as for the shakuhachi, perhaps your mistake was not wearing a basket on your head while playing. i have seen photos of it done this way, but as there may be readers (or indeed writers) of this blog who know their shaku from their hachi better than me i had better avoid that particular stream of consciousness.

instead of that, i am reminded of a story about the master of the iranian classical flute Ostad Kasa'i, who, on hearing someone assert that the secret to the sound of the flute was in the wood, promptly rolled up a sheet of newspaper, burnt a row of holes in it with the end of a cigarette and played beautifully.

i was actually introduced to him once, amid a gathering of aged iranian intellectuals which i attended for an utterly intimidating few moments. i sat awestruck and petrified as they sipped tea and exchanged learned remarks about verses of medieval poetry or remiscences of other extremely learned and venerable professors who had passed away.

i hope that i have not overstepped the norms of blog etiquette by digressing excessively in my comments, when such rubbish should probably kept for one's own blogue pages.

most apologetically,

your correspondent in the Hashemite Kingdom.
From:miss_scarlet007
Date:August 1st, 2006 09:10 pm (UTC)

Re: tootle tootle tap tappity thump!

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Until you have your own blog, which I would read avidly dear boy, I welcome your digressions.

Your advice on correct positioning of the shakuhachi reminds me of a curious acquaintance of mine, who was rumoured to enjoy placing a box on his head and dancing around the room drumming on it. You wouldn't happen to still be in touch with him, would you?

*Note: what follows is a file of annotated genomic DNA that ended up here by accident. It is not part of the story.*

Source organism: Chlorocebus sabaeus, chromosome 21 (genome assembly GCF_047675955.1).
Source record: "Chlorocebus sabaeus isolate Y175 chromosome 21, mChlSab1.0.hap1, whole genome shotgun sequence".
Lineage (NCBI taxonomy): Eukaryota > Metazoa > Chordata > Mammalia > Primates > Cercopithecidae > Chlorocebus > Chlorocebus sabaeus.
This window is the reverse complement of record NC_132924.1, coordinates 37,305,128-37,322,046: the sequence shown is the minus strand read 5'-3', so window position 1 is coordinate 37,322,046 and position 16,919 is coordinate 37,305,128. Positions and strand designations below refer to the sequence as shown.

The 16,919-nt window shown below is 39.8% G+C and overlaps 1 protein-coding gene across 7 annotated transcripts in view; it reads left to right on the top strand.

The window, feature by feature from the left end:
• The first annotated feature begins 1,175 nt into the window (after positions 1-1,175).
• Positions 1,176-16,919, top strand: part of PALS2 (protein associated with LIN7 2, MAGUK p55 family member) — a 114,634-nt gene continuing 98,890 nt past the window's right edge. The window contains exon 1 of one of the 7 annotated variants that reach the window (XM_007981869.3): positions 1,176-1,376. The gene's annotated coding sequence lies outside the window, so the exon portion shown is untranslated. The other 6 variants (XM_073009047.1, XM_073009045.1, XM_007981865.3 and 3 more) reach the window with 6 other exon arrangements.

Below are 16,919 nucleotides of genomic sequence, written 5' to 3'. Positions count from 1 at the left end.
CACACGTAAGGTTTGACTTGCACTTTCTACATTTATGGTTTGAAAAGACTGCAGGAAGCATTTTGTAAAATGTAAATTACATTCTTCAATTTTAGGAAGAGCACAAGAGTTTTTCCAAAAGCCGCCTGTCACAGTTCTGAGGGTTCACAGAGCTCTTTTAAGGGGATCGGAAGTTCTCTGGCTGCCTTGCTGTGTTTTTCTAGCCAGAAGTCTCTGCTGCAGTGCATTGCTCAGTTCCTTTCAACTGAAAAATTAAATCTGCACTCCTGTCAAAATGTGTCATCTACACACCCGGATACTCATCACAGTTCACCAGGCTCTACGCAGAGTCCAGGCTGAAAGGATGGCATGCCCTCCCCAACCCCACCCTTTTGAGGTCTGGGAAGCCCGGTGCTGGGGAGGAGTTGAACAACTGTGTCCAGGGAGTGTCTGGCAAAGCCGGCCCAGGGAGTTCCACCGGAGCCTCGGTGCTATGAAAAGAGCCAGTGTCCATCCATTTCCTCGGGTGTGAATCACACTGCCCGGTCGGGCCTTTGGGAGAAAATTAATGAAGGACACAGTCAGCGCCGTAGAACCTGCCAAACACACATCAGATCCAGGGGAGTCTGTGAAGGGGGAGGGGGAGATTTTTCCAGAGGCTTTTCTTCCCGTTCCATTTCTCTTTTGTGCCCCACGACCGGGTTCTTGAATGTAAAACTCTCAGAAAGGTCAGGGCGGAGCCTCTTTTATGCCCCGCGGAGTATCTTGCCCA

From:(Anonymous)
Date:August 4th, 2006 12:13 pm (UTC)

Re: tootle tootle tap tappity thump!

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hm. who is this fellow with the box on his head? i don't believe i know whom you are referring to. although i have tended to attract totally unjustified reputations for certain eccentric habits, despite having carried out the practice in question once at most. someone i know recently alleged that i am known by some for dancing on fridges. i am certain that i have never danced on a fridge. not even once...



From:miss_scarlet007
Date:August 4th, 2006 07:29 pm (UTC)

Re: tootle tootle tap tappity thump!

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The obvious conclusion is that you have a mysterious fridge-dancing, box-on-head-drumming doppelganger. I would suspect that this creature only appears at night, most likely in a theatrical puff of smoke.
From:ltdead
Date:August 2nd, 2006 12:52 pm (UTC)

Re: tootle tootle tap tappity thump!

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*Knows her shaku from her hachi.* Which reminds me that I haven`t practiced since the 29th. Blarg. I`m a bad girl.

But I`m on vacation! I have an excuse!
From:miss_scarlet007
Date:August 2nd, 2006 05:42 pm (UTC)

Re: tootle tootle tap tappity thump!

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You play the shakuhachi?? Wow, otsukare-sama desu.

I took a quick look at your journal, and it looks like you'll be leaving JET soon. I wish you best of luck with the transition, it can be as weird/ interesting as starting the job. If not more!
From:(Anonymous)
Date:August 2nd, 2006 12:42 pm (UTC)

Taiko

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The poker face, is it an expression of intensity or to demonstrate mastery over the emotions? I wonder...
From:miss_scarlet007
Date:August 2nd, 2006 05:29 pm (UTC)

Re: Taiko

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Personally, I always thought the poker face was a way of not letting on that you'd just screwed up - with fifteen-odd drums in the group it was possible that people wouldn't notice. But fairly obvious if the tall white girl pulled a panicky face and started mouthing "sorry..."

But perhaps I'm failing to appreciate the subtleties here ;)
From:riven_nz
Date:August 4th, 2006 03:34 pm (UTC)
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arg how on earth did you hear about it?? I’m in London and would love go next time there is more on.
From:miss_scarlet007
Date:August 4th, 2006 07:17 pm (UTC)
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Hi there, I heard about this via http://www.taikomeantime.com/. There's a box at the top where you can add your email address to the mailing list.

Taiko Meantime is London's largest taiko drumming group, and well worth seeing! They were the support act on the evening.